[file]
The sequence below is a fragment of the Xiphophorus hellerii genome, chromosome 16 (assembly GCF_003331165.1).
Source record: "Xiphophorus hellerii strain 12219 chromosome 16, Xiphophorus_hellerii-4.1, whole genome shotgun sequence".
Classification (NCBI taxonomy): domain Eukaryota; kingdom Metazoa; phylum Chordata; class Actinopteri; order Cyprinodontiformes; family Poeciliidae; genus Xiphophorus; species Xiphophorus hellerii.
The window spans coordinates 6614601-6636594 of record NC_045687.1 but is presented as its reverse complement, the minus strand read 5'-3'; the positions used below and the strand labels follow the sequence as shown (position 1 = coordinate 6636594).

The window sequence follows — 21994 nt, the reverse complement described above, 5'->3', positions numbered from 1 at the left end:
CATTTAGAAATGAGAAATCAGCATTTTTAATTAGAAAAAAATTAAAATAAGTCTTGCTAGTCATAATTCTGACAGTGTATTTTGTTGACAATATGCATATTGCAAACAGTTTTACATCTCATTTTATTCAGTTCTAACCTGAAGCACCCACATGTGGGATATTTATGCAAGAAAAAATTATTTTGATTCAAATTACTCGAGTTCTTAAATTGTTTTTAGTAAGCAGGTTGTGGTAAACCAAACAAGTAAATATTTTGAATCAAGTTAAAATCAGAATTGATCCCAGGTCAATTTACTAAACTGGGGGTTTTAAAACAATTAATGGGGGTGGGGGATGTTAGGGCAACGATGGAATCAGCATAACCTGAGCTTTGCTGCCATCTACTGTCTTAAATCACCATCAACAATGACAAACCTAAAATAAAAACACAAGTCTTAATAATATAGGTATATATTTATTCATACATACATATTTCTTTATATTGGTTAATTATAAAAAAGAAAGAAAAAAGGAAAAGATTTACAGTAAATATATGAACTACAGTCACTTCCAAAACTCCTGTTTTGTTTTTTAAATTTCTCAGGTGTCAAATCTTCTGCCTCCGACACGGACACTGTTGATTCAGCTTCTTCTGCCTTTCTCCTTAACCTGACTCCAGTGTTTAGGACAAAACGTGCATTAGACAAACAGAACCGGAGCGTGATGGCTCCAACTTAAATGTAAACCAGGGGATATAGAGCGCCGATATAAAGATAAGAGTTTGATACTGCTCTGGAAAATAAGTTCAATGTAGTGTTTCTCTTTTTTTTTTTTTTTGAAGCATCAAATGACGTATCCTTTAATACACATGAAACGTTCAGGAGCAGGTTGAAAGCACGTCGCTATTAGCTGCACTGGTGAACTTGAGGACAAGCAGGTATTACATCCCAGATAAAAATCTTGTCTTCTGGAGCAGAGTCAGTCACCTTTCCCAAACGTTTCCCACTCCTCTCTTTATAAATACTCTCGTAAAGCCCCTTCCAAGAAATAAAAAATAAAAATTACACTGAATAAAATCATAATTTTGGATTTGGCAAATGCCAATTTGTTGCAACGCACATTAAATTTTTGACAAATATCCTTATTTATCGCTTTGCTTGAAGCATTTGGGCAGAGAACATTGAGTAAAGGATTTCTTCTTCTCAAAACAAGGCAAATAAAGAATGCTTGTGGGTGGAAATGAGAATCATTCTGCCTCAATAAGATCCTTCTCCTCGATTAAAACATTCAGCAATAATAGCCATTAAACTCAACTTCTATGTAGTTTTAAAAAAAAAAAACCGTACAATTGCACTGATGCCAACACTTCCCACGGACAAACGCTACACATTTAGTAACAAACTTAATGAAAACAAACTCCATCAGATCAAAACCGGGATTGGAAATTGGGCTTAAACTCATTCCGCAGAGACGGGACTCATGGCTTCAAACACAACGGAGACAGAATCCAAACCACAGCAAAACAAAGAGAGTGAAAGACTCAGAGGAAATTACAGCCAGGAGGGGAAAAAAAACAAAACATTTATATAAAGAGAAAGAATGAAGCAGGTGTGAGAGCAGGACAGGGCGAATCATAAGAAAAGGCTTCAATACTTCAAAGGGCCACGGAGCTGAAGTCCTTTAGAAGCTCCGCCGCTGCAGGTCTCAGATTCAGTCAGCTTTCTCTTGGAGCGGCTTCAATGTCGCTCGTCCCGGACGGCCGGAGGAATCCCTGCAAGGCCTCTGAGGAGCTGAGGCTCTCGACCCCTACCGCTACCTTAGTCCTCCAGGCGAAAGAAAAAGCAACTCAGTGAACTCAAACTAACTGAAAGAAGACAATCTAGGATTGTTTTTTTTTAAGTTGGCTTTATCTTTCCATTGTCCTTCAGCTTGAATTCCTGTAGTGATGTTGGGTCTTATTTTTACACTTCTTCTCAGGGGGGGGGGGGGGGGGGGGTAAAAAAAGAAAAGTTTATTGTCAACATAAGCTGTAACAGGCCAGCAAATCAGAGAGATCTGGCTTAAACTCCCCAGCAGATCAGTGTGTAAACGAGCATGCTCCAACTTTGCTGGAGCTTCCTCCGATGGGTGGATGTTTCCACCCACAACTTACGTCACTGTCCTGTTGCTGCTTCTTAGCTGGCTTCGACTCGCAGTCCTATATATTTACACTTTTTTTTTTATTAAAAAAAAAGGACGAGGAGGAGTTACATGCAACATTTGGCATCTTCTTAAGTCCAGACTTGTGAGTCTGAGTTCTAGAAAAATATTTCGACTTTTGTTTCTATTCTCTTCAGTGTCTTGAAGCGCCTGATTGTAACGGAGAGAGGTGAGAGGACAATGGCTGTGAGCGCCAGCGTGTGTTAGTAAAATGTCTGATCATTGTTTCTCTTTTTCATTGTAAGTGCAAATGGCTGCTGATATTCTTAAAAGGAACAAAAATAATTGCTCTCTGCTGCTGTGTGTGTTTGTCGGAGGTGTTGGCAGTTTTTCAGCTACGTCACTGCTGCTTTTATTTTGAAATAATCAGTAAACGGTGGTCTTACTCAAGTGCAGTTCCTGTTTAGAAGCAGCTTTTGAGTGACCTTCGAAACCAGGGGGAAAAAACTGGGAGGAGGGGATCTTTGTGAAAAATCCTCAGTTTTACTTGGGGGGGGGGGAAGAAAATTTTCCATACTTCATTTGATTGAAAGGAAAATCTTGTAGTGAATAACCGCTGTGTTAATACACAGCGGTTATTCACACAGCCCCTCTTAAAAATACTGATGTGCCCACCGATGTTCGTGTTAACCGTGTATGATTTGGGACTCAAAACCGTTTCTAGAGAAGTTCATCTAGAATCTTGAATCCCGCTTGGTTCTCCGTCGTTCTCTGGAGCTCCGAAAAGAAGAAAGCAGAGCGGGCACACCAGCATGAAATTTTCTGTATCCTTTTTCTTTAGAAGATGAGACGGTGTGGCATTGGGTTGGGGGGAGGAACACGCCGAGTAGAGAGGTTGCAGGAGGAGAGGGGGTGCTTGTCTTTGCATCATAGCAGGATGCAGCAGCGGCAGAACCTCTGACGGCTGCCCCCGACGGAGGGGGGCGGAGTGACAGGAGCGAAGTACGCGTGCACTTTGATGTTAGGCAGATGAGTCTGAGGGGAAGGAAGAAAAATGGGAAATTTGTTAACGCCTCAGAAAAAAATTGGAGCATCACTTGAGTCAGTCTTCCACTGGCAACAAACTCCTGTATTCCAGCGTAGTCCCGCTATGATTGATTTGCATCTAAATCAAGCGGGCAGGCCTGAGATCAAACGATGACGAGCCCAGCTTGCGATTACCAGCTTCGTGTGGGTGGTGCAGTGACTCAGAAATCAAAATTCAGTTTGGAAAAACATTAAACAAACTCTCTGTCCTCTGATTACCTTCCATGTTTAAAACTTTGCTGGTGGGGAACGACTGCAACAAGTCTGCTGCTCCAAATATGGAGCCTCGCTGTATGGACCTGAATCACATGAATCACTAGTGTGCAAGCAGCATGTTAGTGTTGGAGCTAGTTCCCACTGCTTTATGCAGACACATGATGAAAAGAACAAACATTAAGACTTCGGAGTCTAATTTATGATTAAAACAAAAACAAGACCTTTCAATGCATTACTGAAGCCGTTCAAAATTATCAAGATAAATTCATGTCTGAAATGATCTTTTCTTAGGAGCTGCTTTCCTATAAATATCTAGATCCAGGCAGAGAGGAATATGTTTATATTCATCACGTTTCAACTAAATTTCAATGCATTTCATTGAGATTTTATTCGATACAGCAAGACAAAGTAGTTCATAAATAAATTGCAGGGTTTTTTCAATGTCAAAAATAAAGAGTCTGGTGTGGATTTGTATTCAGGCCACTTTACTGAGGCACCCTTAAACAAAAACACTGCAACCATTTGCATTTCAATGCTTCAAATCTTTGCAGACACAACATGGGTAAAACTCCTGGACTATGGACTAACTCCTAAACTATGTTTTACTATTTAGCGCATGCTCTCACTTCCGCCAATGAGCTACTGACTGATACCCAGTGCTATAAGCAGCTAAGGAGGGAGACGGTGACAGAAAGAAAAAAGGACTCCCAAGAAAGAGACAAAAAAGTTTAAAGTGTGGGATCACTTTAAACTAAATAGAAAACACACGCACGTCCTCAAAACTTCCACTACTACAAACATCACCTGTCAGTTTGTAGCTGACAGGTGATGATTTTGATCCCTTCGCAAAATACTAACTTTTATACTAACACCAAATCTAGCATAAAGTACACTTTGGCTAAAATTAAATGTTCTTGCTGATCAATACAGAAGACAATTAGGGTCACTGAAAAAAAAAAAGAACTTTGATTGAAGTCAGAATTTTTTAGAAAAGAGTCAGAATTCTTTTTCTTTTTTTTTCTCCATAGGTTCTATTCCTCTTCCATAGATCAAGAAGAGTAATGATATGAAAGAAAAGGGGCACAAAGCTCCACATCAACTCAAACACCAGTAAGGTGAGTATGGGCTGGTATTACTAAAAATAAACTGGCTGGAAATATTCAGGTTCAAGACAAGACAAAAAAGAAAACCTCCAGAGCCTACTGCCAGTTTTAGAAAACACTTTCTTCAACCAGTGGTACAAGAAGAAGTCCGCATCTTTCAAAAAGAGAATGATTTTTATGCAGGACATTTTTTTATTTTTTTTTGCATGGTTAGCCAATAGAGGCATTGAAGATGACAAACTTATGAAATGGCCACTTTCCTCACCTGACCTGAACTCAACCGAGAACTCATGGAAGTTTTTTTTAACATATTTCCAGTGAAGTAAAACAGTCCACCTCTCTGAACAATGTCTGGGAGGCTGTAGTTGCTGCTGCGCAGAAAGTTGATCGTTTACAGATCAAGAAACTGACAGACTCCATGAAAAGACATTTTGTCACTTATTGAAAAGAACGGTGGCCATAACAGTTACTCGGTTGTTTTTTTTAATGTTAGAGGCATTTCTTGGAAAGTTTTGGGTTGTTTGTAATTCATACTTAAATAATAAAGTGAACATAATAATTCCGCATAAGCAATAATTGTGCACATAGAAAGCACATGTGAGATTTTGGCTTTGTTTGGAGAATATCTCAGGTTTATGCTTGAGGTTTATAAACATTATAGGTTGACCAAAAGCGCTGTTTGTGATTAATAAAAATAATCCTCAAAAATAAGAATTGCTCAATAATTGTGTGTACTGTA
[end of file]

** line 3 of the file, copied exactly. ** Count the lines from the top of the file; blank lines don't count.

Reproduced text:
Classification (NCBI taxonomy): domain Eukaryota; kingdom Metazoa; phylum Chordata; class Actinopteri; order Cyprinodontiformes; family Poeciliidae; genus Xiphophorus; species Xiphophorus hellerii.